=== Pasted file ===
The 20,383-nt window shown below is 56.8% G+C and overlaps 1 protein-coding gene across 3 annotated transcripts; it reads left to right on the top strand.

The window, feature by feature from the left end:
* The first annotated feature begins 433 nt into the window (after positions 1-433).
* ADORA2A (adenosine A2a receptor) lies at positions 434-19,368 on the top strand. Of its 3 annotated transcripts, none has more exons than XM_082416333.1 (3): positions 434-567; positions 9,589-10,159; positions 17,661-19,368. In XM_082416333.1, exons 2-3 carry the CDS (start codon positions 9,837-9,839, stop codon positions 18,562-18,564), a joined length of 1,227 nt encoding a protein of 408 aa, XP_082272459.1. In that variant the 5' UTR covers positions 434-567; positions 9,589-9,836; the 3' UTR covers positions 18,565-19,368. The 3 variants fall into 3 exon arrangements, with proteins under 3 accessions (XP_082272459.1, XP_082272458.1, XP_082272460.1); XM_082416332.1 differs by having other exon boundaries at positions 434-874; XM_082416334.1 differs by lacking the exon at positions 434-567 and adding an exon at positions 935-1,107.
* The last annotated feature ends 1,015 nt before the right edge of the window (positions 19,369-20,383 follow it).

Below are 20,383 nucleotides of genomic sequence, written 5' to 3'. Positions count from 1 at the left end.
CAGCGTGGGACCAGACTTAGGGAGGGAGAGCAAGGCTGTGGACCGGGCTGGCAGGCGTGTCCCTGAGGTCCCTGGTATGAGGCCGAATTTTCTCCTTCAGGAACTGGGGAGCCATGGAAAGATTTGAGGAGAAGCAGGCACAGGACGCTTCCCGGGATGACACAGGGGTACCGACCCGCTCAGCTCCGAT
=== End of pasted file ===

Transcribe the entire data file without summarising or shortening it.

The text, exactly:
The 20,383-nt window shown below is 56.8% G+C and overlaps 1 protein-coding gene across 3 annotated transcripts; it reads left to right on the top strand.

The window, feature by feature from the left end:
* The first annotated feature begins 433 nt into the window (after positions 1-433).
* ADORA2A (adenosine A2a receptor) lies at positions 434-19,368 on the top strand. Of its 3 annotated transcripts, none has more exons than XM_082416333.1 (3): positions 434-567; positions 9,589-10,159; positions 17,661-19,368. In XM_082416333.1, exons 2-3 carry the CDS (start codon positions 9,837-9,839, stop codon positions 18,562-18,564), a joined length of 1,227 nt encoding a protein of 408 aa, XP_082272459.1. In that variant the 5' UTR covers positions 434-567; positions 9,589-9,836; the 3' UTR covers positions 18,565-19,368. The 3 variants fall into 3 exon arrangements, with proteins under 3 accessions (XP_082272459.1, XP_082272458.1, XP_082272460.1); XM_082416332.1 differs by having other exon boundaries at positions 434-874; XM_082416334.1 differs by lacking the exon at positions 434-567 and adding an exon at positions 935-1,107.
* The last annotated feature ends 1,015 nt before the right edge of the window (positions 19,369-20,383 follow it).

Below are 20,383 nucleotides of genomic sequence, written 5' to 3'. Positions count from 1 at the left end.
CAGCGTGGGACCAGACTTAGGGAGGGAGAGCAAGGCTGTGGACCGGGCTGGCAGGCGTGTCCCTGAGGTCCCTGGTATGAGGCCGAATTTTCTCCTTCAGGAACTGGGGAGCCATGGAAAGATTTGAGGAGAAGCAGGCACAGGACGCTTCCCGGGATGACACAGGGGTACCGACCCGCTCAGCTCCGAT